The US-China trade war has wide-ranging implications for the chemical industry. On this topic page you will find links to the latest related ICIS news and analysis plus graphics.
US-China tariffs – impact on chemicals and plastics
May 2019 presentation by ICIS Chemical Business Global Editor, Joseph Chang: “US-China tariffs – impact on chemicals and plastics”. Click on the slides to enlarge them.
- Part 1 – $34bn. These 25% tariffs were published on 11 June 2018 and imposed on July 6. Click here to see the list. Chemicals are not included.
- Part 2 – $16bn. These 25% tariffs were published on 11 June 2018 and went into operation on 23 August. The finalised list contains 279 from the original June list of 284. Click here to see the updated list published by the Office of the US Trade Representative.
These tariffs affect around $2.2bn of Chinese exports of chemicals and polymers to the US, according to the American Chemistry Council (ACC).
The impact on China’s bulk chemicals and polymers exports to the US is minimal in the second round, at under 10,000 tonnes per product based on 2017 trade flows, according to the ICIS Supply and Demand database.
- Part 3 – $200bn. These 10-25% tariffs were published on 10 July 2018 and went into operation at 10% on 24 September. On 1 January 2019, the tariffs had been scheduled to rise to 25%. But Presidents Trump and Xi agreed on 1 December to delay the hike by 90 days as they enter talks to resolve the dispute. This gave a new target date of 1 March 2019 for tariffs potentially to rise. Then in February 2019 President Trump announced he would delay the increase to 25% whilst he finalises a trade deal with China. On 5 May Trump tweeted that he would introduce the 25% rate “shortly”, and on 10 May the US confirmed it would impose the higher tariffs. They applied to goods that left China from midnight on 10 May.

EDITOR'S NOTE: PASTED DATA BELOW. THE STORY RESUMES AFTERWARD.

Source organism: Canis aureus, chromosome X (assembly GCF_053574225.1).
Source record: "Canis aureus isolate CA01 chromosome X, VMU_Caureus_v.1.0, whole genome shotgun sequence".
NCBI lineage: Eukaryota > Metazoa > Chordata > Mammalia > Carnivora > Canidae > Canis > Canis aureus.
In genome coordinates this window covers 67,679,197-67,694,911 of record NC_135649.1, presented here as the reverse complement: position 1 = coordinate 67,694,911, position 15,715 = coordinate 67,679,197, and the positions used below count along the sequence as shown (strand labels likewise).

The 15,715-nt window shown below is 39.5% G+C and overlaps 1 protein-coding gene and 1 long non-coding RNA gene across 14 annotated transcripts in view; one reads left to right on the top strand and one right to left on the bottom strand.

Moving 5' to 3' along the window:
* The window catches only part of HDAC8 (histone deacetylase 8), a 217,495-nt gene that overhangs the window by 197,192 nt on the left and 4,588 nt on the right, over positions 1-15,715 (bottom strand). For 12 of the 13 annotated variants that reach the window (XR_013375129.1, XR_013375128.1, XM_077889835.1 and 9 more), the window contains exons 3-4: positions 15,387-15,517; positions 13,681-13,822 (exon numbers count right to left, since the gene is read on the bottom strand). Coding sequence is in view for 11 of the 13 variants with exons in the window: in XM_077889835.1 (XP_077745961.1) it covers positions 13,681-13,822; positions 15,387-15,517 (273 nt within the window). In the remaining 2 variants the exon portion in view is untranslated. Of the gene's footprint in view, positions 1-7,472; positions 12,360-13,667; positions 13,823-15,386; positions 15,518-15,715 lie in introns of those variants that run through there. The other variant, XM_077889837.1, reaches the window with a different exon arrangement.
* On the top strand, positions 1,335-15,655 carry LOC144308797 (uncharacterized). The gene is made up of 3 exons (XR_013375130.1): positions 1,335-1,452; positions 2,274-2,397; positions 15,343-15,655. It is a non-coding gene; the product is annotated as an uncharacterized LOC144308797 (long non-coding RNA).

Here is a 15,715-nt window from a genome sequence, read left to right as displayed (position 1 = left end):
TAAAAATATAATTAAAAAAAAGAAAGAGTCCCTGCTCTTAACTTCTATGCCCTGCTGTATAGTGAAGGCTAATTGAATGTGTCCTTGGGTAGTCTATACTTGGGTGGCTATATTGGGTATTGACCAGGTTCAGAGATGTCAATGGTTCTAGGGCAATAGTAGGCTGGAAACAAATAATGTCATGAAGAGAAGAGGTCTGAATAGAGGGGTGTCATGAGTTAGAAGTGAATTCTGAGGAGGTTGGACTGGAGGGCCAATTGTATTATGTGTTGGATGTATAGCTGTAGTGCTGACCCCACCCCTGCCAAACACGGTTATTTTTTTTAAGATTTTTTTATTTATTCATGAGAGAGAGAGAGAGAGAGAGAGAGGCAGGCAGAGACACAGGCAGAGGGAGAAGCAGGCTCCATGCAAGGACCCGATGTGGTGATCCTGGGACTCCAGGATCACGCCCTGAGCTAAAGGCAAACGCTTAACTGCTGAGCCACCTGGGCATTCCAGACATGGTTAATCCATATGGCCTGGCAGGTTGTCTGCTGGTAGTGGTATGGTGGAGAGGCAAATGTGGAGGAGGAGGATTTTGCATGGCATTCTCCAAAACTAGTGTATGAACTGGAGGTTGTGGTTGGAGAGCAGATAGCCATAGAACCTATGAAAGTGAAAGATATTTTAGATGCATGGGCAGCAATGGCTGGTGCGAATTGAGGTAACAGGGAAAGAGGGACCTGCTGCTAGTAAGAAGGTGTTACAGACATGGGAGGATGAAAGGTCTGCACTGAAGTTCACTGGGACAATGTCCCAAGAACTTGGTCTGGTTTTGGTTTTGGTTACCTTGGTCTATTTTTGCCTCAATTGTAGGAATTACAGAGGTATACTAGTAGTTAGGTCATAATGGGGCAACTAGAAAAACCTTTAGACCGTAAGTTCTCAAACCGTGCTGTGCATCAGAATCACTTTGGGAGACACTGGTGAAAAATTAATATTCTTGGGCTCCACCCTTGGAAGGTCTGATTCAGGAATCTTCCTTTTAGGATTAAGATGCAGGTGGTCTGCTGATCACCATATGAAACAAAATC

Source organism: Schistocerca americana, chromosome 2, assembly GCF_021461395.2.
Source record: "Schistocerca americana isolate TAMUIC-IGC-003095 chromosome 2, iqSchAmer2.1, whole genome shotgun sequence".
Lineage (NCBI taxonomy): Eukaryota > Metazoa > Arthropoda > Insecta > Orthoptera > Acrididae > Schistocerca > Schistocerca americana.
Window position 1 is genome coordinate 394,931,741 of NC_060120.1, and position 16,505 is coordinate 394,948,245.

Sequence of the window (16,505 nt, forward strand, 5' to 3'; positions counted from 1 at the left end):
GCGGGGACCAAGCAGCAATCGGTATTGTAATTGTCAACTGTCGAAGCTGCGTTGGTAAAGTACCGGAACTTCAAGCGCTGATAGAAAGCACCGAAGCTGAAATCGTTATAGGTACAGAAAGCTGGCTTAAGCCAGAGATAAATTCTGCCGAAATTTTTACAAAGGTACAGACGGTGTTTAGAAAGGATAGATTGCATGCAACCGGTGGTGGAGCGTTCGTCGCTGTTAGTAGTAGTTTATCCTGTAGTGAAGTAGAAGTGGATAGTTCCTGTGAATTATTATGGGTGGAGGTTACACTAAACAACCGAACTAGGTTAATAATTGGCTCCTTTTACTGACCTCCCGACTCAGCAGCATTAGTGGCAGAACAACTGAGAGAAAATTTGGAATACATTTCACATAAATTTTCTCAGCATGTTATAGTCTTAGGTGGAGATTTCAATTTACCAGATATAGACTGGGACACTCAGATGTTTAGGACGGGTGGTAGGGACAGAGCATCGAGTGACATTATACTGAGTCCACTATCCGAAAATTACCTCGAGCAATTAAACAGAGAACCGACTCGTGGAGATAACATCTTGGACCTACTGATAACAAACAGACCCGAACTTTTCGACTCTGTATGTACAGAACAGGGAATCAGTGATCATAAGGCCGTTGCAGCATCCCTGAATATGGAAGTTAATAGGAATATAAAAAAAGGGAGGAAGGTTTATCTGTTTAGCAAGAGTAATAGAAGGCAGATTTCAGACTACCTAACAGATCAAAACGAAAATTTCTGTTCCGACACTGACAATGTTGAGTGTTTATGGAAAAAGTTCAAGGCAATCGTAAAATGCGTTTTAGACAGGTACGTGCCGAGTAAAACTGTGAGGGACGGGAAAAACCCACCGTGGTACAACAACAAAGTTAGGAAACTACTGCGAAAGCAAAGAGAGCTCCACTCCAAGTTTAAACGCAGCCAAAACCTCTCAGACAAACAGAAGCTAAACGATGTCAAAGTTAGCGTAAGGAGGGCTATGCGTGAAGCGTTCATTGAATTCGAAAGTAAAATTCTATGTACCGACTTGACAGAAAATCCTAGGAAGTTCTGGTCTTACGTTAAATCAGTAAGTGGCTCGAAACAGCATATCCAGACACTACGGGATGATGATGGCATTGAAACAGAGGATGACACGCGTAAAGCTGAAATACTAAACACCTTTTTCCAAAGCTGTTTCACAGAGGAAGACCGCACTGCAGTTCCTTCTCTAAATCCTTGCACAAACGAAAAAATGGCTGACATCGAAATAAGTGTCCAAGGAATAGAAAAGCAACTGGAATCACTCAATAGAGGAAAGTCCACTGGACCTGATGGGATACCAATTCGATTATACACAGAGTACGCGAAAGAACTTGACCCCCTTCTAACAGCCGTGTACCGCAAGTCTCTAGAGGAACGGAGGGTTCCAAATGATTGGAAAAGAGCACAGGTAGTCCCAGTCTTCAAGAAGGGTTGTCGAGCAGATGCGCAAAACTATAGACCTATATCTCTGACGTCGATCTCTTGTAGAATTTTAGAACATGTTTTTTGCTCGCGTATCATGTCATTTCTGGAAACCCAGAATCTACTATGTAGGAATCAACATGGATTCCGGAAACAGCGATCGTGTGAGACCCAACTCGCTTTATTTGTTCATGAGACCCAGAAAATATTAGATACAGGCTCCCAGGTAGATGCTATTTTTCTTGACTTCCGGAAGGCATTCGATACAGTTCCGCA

The US has partially or fully removed 297 products from the original Part 3 list. Click here to see the final tariff list which contains 5,745 of the original 6,031 products in the earlier version.
In it, 142 chemicals and finished plastics (just two finished plastics) were removed compared with the preliminary list, according to an analysis by the ACC. The two finished plastics categories removed are plastic gloves – seamless and otherwise.
The final US round-three list includes a total of 1,363 chemicals and plastics products, of which the US imported $15.4bn worth from China in 2018.
The greatest impact of the US round 3 tariffs will be on finished plastics (chapter 39) imports from China – about $5.6bn worth from 2017 trade figures, according to the ACC. In round two, about $1.4bn in these exports were put under tariff. Organic chemicals come in second at $2.8bn.
For the most part, the products removed from the final list do not include bulk chemicals and plastics resins covered by ICIS, with the exceptions of vinyl chloride monomer (VCM) and paraffin wax. Also removed are five groups of rare earth elements used in fluid catalytic cracking (FCC) units, which produce gasoline and refinery-grade propylene.
Across all three rounds, the US tariffs cover 1,516 chemicals and finished plastics, representing $15.4bn in imports from China in 2017. China’s final list of third-round retaliatory tariffs on $60bn of US imports did not change from the original, and will rise from 5-10% up to 5-25% on 1 June 2019.